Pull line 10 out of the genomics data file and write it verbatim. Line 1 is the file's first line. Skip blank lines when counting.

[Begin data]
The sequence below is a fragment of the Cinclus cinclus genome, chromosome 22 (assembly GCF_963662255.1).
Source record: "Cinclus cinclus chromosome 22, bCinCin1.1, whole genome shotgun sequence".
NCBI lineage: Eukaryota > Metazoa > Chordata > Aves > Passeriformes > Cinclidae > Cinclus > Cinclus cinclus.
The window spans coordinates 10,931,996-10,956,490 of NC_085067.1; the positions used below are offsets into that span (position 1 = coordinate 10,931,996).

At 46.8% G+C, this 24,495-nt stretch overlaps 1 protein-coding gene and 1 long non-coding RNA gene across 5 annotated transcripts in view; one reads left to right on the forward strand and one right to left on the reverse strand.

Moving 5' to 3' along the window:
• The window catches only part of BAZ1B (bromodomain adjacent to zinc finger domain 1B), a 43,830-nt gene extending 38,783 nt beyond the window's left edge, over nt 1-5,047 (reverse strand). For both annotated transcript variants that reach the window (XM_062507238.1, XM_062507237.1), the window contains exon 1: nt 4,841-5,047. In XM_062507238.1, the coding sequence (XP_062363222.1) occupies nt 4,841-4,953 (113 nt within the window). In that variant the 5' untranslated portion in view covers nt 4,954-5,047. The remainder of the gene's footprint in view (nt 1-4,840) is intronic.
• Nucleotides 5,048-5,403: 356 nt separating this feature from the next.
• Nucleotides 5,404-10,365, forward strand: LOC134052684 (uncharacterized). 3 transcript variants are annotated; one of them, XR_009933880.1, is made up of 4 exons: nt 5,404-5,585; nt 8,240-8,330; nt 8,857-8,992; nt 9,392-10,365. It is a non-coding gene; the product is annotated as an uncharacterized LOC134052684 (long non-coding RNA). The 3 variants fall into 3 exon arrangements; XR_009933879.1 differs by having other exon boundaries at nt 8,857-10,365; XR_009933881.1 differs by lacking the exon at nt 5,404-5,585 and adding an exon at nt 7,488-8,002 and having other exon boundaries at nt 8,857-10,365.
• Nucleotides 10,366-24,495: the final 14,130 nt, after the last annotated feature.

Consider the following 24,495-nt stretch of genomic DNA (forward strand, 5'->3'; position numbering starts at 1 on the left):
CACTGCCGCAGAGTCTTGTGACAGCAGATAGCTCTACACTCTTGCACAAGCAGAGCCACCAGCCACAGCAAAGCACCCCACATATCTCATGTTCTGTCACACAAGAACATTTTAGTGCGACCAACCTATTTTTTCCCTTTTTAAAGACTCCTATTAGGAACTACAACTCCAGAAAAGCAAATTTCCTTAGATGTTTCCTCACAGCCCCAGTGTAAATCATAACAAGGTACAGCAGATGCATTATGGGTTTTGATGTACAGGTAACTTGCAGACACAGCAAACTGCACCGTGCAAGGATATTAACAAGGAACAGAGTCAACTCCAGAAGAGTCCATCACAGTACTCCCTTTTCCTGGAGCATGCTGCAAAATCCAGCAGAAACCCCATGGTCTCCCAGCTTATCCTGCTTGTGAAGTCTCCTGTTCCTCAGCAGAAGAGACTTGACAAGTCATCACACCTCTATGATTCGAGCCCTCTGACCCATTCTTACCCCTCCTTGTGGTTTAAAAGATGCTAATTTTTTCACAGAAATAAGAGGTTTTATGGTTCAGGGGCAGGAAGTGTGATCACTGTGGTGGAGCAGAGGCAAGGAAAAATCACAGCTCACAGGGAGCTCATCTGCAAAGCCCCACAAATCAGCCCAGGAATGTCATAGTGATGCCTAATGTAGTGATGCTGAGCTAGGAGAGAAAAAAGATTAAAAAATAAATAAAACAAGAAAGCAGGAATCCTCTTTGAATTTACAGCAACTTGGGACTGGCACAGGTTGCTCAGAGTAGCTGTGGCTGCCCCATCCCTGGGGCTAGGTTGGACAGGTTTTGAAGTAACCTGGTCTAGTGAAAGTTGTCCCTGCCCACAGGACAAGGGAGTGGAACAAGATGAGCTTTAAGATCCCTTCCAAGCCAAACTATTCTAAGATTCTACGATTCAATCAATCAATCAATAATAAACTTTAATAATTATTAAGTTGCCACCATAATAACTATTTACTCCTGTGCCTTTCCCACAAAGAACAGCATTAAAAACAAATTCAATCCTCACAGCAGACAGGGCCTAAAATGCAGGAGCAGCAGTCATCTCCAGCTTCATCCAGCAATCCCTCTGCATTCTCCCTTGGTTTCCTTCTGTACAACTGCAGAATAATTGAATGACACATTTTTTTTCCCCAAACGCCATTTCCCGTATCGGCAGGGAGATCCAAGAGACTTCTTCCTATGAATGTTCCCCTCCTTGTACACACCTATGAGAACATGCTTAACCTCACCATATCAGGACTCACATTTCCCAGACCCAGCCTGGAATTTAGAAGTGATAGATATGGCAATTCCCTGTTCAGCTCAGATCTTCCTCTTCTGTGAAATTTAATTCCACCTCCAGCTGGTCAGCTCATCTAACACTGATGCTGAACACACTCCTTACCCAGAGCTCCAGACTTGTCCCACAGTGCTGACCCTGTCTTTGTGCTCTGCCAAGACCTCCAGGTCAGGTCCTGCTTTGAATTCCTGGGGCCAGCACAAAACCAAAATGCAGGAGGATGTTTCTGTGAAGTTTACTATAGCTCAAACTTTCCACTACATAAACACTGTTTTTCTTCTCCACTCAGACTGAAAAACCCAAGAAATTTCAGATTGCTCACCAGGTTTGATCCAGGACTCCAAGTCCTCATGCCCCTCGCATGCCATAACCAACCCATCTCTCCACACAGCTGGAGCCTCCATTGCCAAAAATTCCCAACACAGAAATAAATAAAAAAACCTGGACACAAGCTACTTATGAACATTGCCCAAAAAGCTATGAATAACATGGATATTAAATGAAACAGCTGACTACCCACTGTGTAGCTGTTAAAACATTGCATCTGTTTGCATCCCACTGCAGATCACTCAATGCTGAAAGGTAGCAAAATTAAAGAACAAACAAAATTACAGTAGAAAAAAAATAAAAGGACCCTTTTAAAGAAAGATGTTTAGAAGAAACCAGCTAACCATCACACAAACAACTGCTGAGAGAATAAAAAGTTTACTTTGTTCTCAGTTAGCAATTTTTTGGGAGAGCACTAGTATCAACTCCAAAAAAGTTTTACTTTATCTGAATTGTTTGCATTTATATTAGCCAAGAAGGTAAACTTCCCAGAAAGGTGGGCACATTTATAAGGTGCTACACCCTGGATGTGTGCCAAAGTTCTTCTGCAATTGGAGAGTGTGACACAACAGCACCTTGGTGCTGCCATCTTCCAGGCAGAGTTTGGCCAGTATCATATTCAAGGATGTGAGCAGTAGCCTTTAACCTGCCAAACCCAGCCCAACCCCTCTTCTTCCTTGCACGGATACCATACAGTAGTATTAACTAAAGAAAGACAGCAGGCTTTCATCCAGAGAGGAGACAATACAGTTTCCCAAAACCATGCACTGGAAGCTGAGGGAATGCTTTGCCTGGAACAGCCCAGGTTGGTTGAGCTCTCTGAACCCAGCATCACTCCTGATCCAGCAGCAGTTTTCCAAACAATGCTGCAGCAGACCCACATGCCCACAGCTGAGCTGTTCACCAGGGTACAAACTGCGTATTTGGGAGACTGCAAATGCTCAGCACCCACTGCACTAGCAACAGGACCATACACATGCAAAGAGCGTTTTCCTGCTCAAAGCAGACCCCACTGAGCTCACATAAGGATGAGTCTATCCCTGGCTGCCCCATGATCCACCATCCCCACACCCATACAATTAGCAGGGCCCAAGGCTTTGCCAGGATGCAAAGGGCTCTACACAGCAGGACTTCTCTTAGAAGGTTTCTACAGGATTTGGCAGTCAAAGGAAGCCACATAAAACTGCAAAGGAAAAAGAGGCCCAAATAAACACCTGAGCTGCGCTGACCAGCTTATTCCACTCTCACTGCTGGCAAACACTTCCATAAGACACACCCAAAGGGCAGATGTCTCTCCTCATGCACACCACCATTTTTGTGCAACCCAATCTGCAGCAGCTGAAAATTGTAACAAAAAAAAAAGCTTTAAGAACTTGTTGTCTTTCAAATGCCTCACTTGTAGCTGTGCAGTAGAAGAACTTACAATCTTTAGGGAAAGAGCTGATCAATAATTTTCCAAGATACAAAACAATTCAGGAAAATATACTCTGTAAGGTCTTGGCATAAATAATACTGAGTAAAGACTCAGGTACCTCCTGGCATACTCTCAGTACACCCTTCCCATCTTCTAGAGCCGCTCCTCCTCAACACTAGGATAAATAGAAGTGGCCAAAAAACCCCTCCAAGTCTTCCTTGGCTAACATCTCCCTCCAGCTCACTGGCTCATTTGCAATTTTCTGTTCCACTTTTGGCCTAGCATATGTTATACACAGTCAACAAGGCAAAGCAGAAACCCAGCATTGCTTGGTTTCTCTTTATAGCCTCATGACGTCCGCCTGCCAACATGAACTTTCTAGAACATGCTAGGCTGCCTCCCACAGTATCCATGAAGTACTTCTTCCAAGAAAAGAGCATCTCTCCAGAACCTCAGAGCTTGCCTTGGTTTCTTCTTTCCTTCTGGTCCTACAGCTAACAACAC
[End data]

• Nucleotides 10,366-24,495: the final 14,130 nt, after the last annotated feature.